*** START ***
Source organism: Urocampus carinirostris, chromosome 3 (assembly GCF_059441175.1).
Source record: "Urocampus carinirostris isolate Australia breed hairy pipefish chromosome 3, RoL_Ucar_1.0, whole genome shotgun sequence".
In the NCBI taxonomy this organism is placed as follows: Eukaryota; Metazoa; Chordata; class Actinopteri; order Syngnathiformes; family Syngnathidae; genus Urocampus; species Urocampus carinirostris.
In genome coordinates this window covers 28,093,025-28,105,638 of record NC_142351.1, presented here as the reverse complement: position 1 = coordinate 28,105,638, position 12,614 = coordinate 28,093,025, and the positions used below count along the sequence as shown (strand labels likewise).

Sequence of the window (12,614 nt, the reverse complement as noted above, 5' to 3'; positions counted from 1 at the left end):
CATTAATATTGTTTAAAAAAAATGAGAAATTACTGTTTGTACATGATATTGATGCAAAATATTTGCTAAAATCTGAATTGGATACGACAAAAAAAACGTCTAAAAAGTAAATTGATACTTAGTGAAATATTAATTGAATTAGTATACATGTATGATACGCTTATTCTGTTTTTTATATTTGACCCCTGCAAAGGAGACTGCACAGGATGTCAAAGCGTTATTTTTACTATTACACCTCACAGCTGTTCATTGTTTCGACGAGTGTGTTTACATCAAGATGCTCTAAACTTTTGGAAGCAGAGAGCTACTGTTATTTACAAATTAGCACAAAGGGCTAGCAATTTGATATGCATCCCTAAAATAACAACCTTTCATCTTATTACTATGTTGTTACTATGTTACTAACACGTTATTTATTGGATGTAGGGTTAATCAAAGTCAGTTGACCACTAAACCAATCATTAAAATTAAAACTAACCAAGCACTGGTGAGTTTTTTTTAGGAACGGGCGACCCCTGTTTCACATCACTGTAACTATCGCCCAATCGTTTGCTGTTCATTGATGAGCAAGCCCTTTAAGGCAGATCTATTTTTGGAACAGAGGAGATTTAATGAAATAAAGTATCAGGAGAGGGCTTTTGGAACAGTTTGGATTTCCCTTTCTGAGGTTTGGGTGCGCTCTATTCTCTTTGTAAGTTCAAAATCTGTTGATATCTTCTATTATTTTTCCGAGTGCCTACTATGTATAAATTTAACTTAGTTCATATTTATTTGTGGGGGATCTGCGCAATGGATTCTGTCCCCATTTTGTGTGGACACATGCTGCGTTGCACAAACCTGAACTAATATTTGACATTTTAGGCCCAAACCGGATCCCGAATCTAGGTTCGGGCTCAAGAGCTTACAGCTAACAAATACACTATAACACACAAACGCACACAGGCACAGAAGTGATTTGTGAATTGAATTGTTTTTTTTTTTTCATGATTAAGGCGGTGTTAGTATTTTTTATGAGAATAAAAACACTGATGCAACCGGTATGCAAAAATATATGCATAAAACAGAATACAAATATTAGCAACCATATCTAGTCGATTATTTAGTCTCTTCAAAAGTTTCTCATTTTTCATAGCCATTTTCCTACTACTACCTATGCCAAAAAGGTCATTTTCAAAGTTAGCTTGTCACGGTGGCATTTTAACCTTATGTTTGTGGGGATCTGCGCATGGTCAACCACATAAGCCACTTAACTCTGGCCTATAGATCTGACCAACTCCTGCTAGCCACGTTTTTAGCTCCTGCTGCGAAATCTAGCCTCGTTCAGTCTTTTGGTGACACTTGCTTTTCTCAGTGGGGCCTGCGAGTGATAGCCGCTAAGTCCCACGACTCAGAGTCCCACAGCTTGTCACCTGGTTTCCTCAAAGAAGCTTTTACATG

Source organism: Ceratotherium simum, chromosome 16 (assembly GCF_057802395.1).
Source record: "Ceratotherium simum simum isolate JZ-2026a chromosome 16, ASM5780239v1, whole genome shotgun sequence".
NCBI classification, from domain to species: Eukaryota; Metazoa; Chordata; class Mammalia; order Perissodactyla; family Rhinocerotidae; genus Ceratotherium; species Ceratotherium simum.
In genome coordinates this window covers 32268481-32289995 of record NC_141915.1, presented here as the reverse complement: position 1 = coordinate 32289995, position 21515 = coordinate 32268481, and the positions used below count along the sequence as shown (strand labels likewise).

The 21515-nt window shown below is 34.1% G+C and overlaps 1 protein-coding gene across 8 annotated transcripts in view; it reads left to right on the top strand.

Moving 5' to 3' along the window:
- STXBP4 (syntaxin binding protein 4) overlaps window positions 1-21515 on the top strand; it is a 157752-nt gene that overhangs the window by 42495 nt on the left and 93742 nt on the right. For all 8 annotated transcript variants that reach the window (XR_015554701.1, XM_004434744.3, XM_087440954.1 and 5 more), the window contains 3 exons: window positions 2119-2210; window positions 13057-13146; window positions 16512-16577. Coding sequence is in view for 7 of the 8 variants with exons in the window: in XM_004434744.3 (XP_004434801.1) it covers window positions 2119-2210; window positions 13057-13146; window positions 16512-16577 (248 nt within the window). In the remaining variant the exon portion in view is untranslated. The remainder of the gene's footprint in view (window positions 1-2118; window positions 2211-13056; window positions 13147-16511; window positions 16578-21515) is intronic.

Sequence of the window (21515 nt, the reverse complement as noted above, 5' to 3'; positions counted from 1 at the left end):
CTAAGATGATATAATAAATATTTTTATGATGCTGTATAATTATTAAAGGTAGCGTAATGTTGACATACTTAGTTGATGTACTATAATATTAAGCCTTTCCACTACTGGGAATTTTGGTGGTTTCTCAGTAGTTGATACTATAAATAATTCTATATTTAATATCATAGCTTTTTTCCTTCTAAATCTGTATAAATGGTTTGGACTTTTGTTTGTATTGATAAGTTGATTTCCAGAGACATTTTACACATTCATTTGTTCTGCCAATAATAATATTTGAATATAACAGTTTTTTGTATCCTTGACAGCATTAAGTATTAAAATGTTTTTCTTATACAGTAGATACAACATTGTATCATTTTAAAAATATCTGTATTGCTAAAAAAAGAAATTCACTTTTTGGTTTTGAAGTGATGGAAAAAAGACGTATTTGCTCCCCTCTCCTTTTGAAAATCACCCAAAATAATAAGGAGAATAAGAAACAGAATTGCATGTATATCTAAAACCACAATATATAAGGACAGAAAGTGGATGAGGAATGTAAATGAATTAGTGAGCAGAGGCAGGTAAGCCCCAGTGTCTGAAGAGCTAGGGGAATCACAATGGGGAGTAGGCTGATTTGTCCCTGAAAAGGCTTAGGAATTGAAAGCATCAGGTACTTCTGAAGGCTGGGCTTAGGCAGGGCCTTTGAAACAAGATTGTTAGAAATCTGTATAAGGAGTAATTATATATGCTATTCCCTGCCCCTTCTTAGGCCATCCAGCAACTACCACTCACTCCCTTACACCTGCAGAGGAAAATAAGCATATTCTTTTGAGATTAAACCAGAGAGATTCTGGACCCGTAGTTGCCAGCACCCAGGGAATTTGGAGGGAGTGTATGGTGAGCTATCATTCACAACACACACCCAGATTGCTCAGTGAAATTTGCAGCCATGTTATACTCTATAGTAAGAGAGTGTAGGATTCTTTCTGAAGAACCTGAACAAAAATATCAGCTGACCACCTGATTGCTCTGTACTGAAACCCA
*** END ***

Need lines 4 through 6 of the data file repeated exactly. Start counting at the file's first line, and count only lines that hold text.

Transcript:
In genome coordinates this window covers 28,093,025-28,105,638 of record NC_142351.1, presented here as the reverse complement: position 1 = coordinate 28,105,638, position 12,614 = coordinate 28,093,025, and the positions used below count along the sequence as shown (strand labels likewise).

Sequence of the window (12,614 nt, the reverse complement as noted above, 5' to 3'; positions counted from 1 at the left end):
CATTAATATTGTTTAAAAAAAATGAGAAATTACTGTTTGTACATGATATTGATGCAAAATATTTGCTAAAATCTGAATTGGATACGACAAAAAAAACGTCTAAAAAGTAAATTGATACTTAGTGAAATATTAATTGAATTAGTATACATGTATGATACGCTTATTCTGTTTTTTATATTTGACCCCTGCAAAGGAGACTGCACAGGATGTCAAAGCGTTATTTTTACTATTACACCTCACAGCTGTTCATTGTTTCGACGAGTGTGTTTACATCAAGATGCTCTAAACTTTTGGAAGCAGAGAGCTACTGTTATTTACAAATTAGCACAAAGGGCTAGCAATTTGATATGCATCCCTAAAATAACAACCTTTCATCTTATTACTATGTTGTTACTATGTTACTAACACGTTATTTATTGGATGTAGGGTTAATCAAAGTCAGTTGACCACTAAACCAATCATTAAAATTAAAACTAACCAAGCACTGGTGAGTTTTTTTTAGGAACGGGCGACCCCTGTTTCACATCACTGTAACTATCGCCCAATCGTTTGCTGTTCATTGATGAGCAAGCCCTTTAAGGCAGATCTATTTTTGGAACAGAGGAGATTTAATGAAATAAAGTATCAGGAGAGGGCTTTTGGAACAGTTTGGATTTCCCTTTCTGAGGTTTGGGTGCGCTCTATTCTCTTTGTAAGTTCAAAATCTGTTGATATCTTCTATTATTTTTCCGAGTGCCTACTATGTATAAATTTAACTTAGTTCATATTTATTTGTGGGGGATCTGCGCAATGGATTCTGTCCCCATTTTGTGTGGACACATGCTGCGTTGCACAAACCTGAACTAATATTTGACATTTTAGGCCCAAACCGGATCCCGAATCTAGGTTCGGGCTCAAGAGCTTACAGCTAACAAATACACTATAACACACAAACGCACACAGGCACAGAAGTGATTTGTGAATTGAATTGTTTTTTTTTTTTCATGATTAAGGCGGTGTTAGTATTTTTTATGAGAATAAAAACACTGATGCAACCGGTATGCAAAAATATATGCATAAAACAGAATACAAATATTAGCAACCATATCTAGTCGATTATTTAGTCTCTTCAAAAGTTTCTCATTTTTCATAGCCATTTTCCTACTACTACCTATGCCAAAAAGGTCATTTTCAAAGTTAGCTTGTCACGGTGGCATTTTAACCTTATGTTTGTGGGGATCTGCGCATGGTCAACCACATAAGCCACTTAACTCTGGCCTATAGATCTGACCAACTCCTGCTAGCCACGTTTTTAGCTCCTGCTGCGAAATCTAGCCTCGTTCAGTCTTTTGGTGACACTTGCTTTTCTCAGTGGGGCCTGCGAGTGATAGCCGCTAAGTCCCACGACTCAGAGTCCCACAGCTTGTCACCTGGTTTCCTCAAAGAAGCTTTTACATG